My son is 11 y/o, i've been to different specialist for hearing/developmental doctors but nobody can really give me an answer why my son is non verbal they just keep on pointing to autism or his hearing impairment. His sensorineural bilateral hearing loss are questionable to me - BAER results were from normal to profound hearing from different hospitals we went through. I started prompt therapy a year ago and now slowly he would approximate some syllables in a word. I would really like to be directed on how i can help my son, what are therapies that are needed? is there a specialist that can really help me and not just give a diagnosis? I live in NJ border of NY. Any help is appreciated, thank you.
My understanding from your post is that your 11 year old is non-verbal and that he has no hearing loss?
Does he frequently appear deaf? Eg. he doesn't respond when you call his name. Does he appear to retreat into himself?
There are a couple of things I found with my son, which might be useful. Although my son is verbal is frequently appeared deaf and would re-run DVDs he has seen in his head. The appearing deaf is partly down to him placing all his attention and focus into something and effectively his incoming sensory receptors are shut down. So he doesn't hear you and if you touched him he might jump or accuse you of hurting him.
If your son's other senses are extremely hyper sensitive he may infact shut down his hearing because it is too painful or over stimulating to keep it open for too long.
I had my son assessed for Irlen Syndrome (which is a visual perceptual difficulty and a recognised medical condition), my thoughts were that as the majority of sensory information comes in through sight, that as he was oversensitive to light that reducing that overstimulation might improve his other sensory reception, and it did. I also bought him a pair of ear defenders from the local DIY store. My reasoning was that if my son's hearing was oversensitive and he was shutting his ears off to protect himself, then these ear defenders might enable him to keep his hearing open, and it did. The combination of the glasses and ear defenders allowed him to control over stimulation to some extent, and made him confident of going into different environments because he had strategies to protect himself.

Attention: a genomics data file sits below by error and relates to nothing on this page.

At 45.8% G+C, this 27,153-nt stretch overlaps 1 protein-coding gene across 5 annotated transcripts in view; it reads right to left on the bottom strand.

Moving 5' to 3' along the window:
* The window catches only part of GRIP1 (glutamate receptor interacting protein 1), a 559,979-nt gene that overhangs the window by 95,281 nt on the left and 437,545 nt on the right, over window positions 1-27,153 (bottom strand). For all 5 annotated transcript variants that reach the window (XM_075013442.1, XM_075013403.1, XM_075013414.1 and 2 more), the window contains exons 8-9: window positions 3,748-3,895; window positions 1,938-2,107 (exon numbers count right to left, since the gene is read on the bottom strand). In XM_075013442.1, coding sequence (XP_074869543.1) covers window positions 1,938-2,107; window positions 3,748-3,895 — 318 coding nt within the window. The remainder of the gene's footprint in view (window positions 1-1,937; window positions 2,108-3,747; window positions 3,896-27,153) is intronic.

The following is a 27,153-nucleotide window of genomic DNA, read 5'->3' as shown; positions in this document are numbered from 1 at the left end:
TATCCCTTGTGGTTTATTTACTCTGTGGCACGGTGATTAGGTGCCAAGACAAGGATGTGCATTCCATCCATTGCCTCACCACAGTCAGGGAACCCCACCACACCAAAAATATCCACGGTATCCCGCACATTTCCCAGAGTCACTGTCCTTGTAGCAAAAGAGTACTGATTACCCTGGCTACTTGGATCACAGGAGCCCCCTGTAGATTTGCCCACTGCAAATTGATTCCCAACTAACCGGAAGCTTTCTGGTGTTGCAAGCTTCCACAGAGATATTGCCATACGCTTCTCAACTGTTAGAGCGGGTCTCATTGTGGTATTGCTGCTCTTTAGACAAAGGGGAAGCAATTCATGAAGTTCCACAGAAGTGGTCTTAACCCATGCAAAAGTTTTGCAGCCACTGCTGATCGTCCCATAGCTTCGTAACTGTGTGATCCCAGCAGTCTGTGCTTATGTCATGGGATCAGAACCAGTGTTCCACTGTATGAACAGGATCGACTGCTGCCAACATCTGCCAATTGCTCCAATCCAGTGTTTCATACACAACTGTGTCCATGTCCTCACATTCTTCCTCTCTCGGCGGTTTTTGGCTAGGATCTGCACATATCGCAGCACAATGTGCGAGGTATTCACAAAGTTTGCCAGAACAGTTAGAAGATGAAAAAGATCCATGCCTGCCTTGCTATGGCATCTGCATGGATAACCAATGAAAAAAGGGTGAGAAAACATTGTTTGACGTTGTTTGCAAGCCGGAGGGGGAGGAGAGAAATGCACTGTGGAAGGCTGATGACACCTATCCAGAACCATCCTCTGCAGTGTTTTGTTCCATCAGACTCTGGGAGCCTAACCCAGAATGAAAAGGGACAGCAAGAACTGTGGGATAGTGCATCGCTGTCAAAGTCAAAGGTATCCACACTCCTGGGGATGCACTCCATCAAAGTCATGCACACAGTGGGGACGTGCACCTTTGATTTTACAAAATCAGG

If your son does have sensory integration difficulties it can affect any or all of the senses and it fluctuates day to day and throughout the day. So his response to sensory stimulus with vary eg. my son can appear deaf, cover his ears, make lots of noise and go to his drum club all in the same day!
Do you feel your son is capable of formulating the letter sounds? If not it might be oral dyspraxia (it has another name, but I cannot remember it now). Where although they know what they want to say, they cannot formulate the words. Could your son communciate his needs using pictures and symbols?
Do you feel he has difficulty getting letters and words ordered? My son has disordered speech so when he talks the sentence is all jumbled up. I presume that if that difficulty were more severe it would make it very difficult for him to be able to speak at all because it wouldn't make any sense.
Your son may also have Central Auditory Processing Disorder. Google that to see what it is. It would be hard to assess for as he is non-verbal, but basically if he is not hearing sound as we do (this is not hearing loss but auditory processing) then he may find it very hard to speak. My son makes lots of mistakes with letter and word sounds. eg. volcano is bokano, finally is finacly, gloves is globes, map is nap, suppose is pose etc. So he may have this difficulty. He may need to be taught sounds accompanied with articulation gestures to show the true letter sound, a SALT can do this.
Does your son have typical cognitive function and does he understand what you say to him? If so it might be worth looking into various computer programmes where your son would type in the word and the computer 'says the word'. If you go onto YouTube, you can see a woman called Amanda Baggs using this type of system in her video called 'In My Language'.
It maybe that he simply is not motivated to communicate. Do you feel he is interested in trying to communicate but something is holding him back? For motivation always use his areas of interest ie. don't try to encourage speach with set programmes, they must be adapted so that they are relevant to what his interests and obsessions are.
My Occupational Therapist is going to start a programme with my son called Listening with the Whole Body. My son has auditory processing and auditory memory problems which impact on his ability to understand and remember things said to him. However he is also echolalic and can repeat hours of DVD dialogue, yet he cannot adapt that 'skill'.
Do you feel that in some way he is hearing things okay, but there is somekind of breakdown between the internal communication of hearing and speech?
If you think sensory stuff is relevant then I would recommend a book by Olga Bogdashina called Sensory and Perceptual Differences in Autism and Aspergers. This has a questionnaire at the back which you can complete to get a sensory profile of your child. Our autism outreach department uses this questionnaire, so I know it is reputable. Olga also has another book about language, but I haven't read it yet, so I don't know if it covers non-verbal children/adults. If you look at the Amanda Baggs video it becomes very clear that non-verbal does not equal lack of cognitive function or understanding.
Please post back if you think any of the above is relevant.
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